It would seem to me that the optimum amount of devices would be an amount that enables children to work together comfortably. I have 9 laptops and 2 desktops in my class as well as 3 children who have iPads (tech-assisted learners). On any given day there are like to be 1-2 more iPads and several iPods, which tend to get used mostly in maths or for photography purposes for the blog. Therefore, with a class of 26 I often have 1:2, which is good, but I am pretty happy when it's 1:3, because they all still have access to contribute and yet they still have to work together closely to achieve their learning.

If the purpose for having the devices is to support learning, nurture thinking, grow problem-solvers, develop independence while supporting teamwork, then I believe it is a slippery slope to provide primary school children with 1:1 devices, and something that will end up perilously close to exclusivity and insular learning at its worst. Keep the devices shared and the outcome is going to be a far greater chance of...

Collaboration. Connectedness. Communication.

Tuesday, September 4, 2012

Self Management - what does it LOOK like?

I have several students in my class that you would probably watch during a class visit and comment inwardly that these are not students who are strong self managers. Often found in the wrong place, at the wrong time, with the wrong people, away from their group, off-task, disorganised and seldom able to keep within a timeframe for completing work.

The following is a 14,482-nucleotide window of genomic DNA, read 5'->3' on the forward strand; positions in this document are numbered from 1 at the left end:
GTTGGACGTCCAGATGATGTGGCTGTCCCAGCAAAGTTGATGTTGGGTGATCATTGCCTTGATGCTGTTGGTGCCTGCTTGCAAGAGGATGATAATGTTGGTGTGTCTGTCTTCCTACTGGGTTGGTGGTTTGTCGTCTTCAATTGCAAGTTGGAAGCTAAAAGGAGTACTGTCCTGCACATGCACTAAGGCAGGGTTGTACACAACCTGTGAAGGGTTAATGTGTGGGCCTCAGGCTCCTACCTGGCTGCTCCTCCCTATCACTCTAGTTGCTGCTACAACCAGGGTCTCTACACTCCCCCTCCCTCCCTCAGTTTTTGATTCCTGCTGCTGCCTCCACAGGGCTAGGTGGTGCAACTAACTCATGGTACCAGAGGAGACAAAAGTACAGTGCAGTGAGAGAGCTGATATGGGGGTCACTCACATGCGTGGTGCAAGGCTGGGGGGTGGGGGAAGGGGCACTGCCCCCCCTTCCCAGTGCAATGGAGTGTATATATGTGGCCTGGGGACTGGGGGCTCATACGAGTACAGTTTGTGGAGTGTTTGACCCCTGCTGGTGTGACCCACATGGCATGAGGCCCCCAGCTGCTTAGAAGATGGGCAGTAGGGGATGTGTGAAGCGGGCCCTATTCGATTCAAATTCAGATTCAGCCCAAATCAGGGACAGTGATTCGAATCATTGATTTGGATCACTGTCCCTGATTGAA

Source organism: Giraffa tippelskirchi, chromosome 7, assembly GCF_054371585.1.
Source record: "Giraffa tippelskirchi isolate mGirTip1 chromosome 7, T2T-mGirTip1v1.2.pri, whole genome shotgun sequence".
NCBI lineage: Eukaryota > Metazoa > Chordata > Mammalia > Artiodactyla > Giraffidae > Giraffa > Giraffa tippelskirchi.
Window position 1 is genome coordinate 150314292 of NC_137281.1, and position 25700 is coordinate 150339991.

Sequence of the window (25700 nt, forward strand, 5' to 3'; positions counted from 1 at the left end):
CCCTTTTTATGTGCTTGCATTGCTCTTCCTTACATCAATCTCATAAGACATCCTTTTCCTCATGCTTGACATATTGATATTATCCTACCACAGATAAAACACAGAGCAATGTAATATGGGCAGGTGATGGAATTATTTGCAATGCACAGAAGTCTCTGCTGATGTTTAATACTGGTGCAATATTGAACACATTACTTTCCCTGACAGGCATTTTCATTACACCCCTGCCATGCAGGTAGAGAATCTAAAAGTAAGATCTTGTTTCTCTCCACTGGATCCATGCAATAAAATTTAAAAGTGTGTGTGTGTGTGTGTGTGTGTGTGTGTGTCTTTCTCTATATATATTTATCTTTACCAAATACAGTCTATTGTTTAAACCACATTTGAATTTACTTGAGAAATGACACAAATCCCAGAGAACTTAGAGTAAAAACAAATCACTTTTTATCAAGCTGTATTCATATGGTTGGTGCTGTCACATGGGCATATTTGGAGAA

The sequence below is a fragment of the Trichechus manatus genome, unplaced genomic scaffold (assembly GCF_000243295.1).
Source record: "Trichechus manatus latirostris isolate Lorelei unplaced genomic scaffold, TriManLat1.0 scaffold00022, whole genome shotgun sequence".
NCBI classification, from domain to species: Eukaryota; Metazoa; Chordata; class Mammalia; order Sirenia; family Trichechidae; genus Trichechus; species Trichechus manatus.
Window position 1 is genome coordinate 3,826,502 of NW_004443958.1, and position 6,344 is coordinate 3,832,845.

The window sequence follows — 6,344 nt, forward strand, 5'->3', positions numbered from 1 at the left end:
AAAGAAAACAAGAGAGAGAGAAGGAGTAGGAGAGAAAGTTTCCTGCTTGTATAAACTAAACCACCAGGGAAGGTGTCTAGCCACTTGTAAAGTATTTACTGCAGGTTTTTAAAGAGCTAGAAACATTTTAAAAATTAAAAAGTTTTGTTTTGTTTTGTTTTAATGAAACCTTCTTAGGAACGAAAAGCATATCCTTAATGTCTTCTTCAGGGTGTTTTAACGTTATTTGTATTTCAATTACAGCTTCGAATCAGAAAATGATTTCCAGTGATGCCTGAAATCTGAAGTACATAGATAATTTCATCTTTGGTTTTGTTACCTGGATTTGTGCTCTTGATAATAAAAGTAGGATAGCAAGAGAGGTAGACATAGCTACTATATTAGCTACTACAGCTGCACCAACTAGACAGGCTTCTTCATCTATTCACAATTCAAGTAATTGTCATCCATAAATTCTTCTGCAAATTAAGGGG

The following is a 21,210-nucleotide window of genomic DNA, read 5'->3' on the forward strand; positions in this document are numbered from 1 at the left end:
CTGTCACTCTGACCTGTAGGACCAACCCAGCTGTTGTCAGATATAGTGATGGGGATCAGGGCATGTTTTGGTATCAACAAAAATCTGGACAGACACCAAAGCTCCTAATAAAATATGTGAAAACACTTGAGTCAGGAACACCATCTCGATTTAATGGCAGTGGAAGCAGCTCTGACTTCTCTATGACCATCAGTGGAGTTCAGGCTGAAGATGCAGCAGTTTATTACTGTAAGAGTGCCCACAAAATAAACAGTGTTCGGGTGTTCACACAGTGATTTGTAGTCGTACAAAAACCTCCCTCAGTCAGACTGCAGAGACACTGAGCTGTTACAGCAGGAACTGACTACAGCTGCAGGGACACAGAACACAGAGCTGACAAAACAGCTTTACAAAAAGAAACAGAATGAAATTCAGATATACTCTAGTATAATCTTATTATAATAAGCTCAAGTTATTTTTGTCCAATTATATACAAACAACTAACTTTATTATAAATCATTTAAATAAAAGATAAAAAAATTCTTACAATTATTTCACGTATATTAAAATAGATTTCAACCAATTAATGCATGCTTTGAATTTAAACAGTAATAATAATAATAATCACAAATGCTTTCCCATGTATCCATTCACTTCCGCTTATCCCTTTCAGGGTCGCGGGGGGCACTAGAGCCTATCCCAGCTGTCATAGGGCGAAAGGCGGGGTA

But I know these learners. I know how they are wired, and let me tell you, they are proficient self managers - in SOME things...

One of them gets the laptops out every day, puts them on charge, checks that they are set up for the day and then often heads to the ActivBoard to set me up for handwriting and reading, reading confidently off my group planning to ensure he has the correct tasks/day on the tumble.

Another one of them is quick to watch over my shoulder with anything I am teaching on the laptop or if I am working with another group on the web, and will follow my every move so that later in the day I see him upskilling himself by copying what he sees. His skills have been in remembering the order that he sees things in and then recalling them, yet he can't seem to follow a 2-step instruction given verbally.

The third of these children spends all day asking me 'how' and 'why' for everything. He wants to know how to do anything that I do on a laptop. He seeks out new knowledge and is a high level communicator yet writing is his least favourite activity, tantamount to torture, and he seldom completes things without me pushing.